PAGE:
Texts show U.S. diplomats struggled to set up Trump-Ukraine meeting

After a former U.S. envoy to Ukraine completed over eight hours of closed door testimony on Thursday, Democrats released a series of text messages among U.S. diplomats and Ukrainian officials, which showed President Donald Trump wanted an investigation by Ukraine of the 2016 election, before Mr. Trump would agree to host the leader of Ukraine at the White House.

"Heard from White House - assuming President Z (Zelensky) convinces trump he will investigate / "get to the bottom of what happened in 2016," we will nail down date for visit to Washington," said U.S. envoy Kurt Volker.

President Trump's interest in an investigation of the 2016 elections centers on his belief that Russia did not hack Democratic Party emails, instead making the argument that the cyberattack came from Ukraine.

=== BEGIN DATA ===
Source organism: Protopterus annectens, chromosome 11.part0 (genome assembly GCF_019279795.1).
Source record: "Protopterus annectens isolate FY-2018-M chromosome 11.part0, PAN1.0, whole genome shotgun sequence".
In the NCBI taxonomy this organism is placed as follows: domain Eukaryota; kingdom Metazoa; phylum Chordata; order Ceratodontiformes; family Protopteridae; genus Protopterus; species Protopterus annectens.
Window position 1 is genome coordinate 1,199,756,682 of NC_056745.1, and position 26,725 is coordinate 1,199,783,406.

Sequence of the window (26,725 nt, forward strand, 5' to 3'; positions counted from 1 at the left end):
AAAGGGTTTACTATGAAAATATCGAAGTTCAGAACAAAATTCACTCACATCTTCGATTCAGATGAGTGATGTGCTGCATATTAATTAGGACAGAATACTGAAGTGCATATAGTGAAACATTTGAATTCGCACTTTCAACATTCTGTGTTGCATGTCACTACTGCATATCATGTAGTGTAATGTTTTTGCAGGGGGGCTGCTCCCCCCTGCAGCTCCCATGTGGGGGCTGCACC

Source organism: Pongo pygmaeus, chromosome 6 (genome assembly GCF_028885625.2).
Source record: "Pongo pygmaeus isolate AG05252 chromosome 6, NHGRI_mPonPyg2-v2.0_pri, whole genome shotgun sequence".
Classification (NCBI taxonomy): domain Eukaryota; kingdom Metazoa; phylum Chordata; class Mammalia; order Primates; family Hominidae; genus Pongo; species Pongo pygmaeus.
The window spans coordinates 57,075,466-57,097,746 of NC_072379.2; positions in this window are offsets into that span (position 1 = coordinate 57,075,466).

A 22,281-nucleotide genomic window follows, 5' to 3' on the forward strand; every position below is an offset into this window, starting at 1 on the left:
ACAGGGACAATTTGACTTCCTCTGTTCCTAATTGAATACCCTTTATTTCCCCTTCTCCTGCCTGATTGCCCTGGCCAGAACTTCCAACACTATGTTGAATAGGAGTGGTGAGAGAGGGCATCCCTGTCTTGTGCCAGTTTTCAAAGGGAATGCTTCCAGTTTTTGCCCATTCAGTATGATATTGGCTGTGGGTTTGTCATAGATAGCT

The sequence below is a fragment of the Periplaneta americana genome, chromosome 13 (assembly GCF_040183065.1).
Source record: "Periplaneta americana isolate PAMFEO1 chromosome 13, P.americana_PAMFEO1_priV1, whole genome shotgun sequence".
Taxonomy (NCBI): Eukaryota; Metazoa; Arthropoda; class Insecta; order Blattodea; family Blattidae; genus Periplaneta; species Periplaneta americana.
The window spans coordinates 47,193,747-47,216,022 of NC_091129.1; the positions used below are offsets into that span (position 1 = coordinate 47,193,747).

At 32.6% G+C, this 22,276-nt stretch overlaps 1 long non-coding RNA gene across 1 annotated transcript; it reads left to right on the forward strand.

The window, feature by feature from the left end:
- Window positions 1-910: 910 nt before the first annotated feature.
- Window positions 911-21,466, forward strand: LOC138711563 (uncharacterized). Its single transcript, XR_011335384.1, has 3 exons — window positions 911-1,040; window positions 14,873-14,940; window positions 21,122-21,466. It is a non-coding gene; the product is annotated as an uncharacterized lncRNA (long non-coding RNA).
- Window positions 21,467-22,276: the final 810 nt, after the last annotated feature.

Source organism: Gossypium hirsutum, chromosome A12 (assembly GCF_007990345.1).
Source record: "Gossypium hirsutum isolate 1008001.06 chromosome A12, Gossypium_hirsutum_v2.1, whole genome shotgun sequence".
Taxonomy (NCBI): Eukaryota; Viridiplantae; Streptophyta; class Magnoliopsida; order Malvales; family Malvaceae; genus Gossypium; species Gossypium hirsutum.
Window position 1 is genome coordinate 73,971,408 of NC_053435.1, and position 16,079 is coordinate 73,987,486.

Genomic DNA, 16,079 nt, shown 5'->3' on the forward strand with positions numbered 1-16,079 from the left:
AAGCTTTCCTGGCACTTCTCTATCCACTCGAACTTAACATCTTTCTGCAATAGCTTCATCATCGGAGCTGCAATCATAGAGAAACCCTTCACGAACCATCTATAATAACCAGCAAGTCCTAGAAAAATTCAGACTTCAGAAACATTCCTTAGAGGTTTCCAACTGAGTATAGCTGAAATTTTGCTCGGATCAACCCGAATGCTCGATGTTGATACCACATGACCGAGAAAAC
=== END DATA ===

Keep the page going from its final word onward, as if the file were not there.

One text showed the keen interest in the Trump-Ukraine meeting, and an announcement on a 2016 election investigation, as officials said the President "really wants the deliverable."

Reaction broke right along party lines.

"This unilateral and cherry-picked release by the Democrats is a desperate attempt to further their failing impeachment narrative," said a statement from Republicans on the House Oversight Committee.

Democrats saw it much differently, arguing it proved the President was looking for foreign nations to help him in the 2020 elections, as Mr. Trump on Thursday publicly called for Ukraine and China to investigate former Vice President Biden and his son.

"These texts are completely bonkers," said Rep. Sean Casten (D-IL), as Democrats said the information proved the story of a whistleblower from inside U.S. Intelligence.

“The texts make 100% clear,” said Sen. Chris Murphy (D-CT), “Our top diplomat in Kiev says there was an "investigation for aid" quid pro quo.”

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